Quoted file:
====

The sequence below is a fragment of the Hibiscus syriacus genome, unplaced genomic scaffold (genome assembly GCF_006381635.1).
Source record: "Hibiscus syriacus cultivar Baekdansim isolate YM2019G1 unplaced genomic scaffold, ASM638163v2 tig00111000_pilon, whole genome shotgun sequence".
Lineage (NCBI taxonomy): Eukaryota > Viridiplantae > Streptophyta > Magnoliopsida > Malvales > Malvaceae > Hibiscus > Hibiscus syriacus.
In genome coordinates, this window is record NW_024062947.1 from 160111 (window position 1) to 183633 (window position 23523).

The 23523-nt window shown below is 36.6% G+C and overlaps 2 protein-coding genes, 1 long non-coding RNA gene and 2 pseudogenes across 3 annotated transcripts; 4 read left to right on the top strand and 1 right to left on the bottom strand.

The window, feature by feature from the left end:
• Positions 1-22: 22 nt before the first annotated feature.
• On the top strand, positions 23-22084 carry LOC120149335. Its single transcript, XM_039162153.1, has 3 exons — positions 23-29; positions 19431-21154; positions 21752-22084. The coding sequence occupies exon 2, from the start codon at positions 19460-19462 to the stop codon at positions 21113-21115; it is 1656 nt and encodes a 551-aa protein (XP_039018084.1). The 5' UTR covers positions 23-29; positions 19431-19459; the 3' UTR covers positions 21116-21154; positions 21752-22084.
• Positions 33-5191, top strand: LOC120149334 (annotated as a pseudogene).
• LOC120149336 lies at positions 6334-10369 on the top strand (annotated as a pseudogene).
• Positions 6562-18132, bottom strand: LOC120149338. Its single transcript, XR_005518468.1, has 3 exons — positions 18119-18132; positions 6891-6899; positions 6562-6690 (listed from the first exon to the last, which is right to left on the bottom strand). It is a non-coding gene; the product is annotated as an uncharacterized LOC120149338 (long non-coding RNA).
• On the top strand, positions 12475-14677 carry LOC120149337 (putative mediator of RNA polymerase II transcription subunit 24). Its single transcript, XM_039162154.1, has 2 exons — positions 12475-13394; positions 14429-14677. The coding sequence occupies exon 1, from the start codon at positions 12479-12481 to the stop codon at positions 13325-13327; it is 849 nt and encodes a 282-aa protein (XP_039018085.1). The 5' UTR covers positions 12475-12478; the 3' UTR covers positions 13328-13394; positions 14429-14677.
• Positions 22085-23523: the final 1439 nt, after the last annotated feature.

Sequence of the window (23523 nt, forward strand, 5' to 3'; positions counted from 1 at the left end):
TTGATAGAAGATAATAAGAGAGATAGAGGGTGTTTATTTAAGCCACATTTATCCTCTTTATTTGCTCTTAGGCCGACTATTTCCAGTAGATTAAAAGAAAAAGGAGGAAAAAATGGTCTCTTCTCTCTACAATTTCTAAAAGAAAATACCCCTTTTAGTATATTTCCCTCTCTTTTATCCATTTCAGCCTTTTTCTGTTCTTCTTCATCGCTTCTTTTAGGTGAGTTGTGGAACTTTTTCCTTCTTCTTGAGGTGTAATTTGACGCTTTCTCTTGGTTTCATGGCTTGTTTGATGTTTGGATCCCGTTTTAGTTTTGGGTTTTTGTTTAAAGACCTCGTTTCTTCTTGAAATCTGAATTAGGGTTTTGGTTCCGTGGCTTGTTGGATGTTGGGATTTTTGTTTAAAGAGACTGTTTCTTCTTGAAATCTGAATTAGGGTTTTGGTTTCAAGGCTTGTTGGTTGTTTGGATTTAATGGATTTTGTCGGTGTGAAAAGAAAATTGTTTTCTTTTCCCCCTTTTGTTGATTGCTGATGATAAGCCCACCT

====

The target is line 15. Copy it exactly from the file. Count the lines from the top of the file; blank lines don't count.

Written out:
TTGATAGAAGATAATAAGAGAGATAGAGGGTGTTTATTTAAGCCACATTTATCCTCTTTATTTGCTCTTAGGCCGACTATTTCCAGTAGATTAAAAGAAAAAGGAGGAAAAAATGGTCTCTTCTCTCTACAATTTCTAAAAGAAAATACCCCTTTTAGTATATTTCCCTCTCTTTTATCCATTTCAGCCTTTTTCTGTTCTTCTTCATCGCTTCTTTTAGGTGAGTTGTGGAACTTTTTCCTTCTTCTTGAGGTGTAATTTGACGCTTTCTCTTGGTTTCATGGCTTGTTTGATGTTTGGATCCCGTTTTAGTTTTGGGTTTTTGTTTAAAGACCTCGTTTCTTCTTGAAATCTGAATTAGGGTTTTGGTTCCGTGGCTTGTTGGATGTTGGGATTTTTGTTTAAAGAGACTGTTTCTTCTTGAAATCTGAATTAGGGTTTTGGTTTCAAGGCTTGTTGGTTGTTTGGATTTAATGGATTTTGTCGGTGTGAAAAGAAAATTGTTTTCTTTTCCCCCTTTTGTTGATTGCTGATGATAAGCCCACCT